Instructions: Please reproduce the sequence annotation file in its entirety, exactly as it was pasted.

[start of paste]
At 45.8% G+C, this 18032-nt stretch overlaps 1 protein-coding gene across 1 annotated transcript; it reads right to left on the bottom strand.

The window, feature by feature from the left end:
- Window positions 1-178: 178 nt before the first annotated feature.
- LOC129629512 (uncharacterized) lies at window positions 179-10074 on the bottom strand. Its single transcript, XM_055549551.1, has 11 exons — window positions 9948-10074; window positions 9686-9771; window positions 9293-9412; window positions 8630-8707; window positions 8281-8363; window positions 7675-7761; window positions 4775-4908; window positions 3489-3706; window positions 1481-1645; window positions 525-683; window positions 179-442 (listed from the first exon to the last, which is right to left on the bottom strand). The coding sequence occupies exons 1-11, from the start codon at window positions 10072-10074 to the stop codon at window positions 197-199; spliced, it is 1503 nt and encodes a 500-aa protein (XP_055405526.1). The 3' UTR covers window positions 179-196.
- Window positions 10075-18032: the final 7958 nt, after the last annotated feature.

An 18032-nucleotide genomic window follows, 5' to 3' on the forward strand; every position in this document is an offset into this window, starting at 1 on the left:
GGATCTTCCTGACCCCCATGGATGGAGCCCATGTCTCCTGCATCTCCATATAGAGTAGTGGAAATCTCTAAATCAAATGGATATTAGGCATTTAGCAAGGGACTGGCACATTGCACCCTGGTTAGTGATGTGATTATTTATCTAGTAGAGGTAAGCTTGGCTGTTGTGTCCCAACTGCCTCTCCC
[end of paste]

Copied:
At 45.8% G+C, this 18032-nt stretch overlaps 1 protein-coding gene across 1 annotated transcript; it reads right to left on the bottom strand.

The window, feature by feature from the left end:
- Window positions 1-178: 178 nt before the first annotated feature.
- LOC129629512 (uncharacterized) lies at window positions 179-10074 on the bottom strand. Its single transcript, XM_055549551.1, has 11 exons — window positions 9948-10074; window positions 9686-9771; window positions 9293-9412; window positions 8630-8707; window positions 8281-8363; window positions 7675-7761; window positions 4775-4908; window positions 3489-3706; window positions 1481-1645; window positions 525-683; window positions 179-442 (listed from the first exon to the last, which is right to left on the bottom strand). The coding sequence occupies exons 1-11, from the start codon at window positions 10072-10074 to the stop codon at window positions 197-199; spliced, it is 1503 nt and encodes a 500-aa protein (XP_055405526.1). The 3' UTR covers window positions 179-196.
- Window positions 10075-18032: the final 7958 nt, after the last annotated feature.

An 18032-nucleotide genomic window follows, 5' to 3' on the forward strand; every position in this document is an offset into this window, starting at 1 on the left:
GGATCTTCCTGACCCCCATGGATGGAGCCCATGTCTCCTGCATCTCCATATAGAGTAGTGGAAATCTCTAAATCAAATGGATATTAGGCATTTAGCAAGGGACTGGCACATTGCACCCTGGTTAGTGATGTGATTATTTATCTAGTAGAGGTAAGCTTGGCTGTTGTGTCCCAACTGCCTCTCCC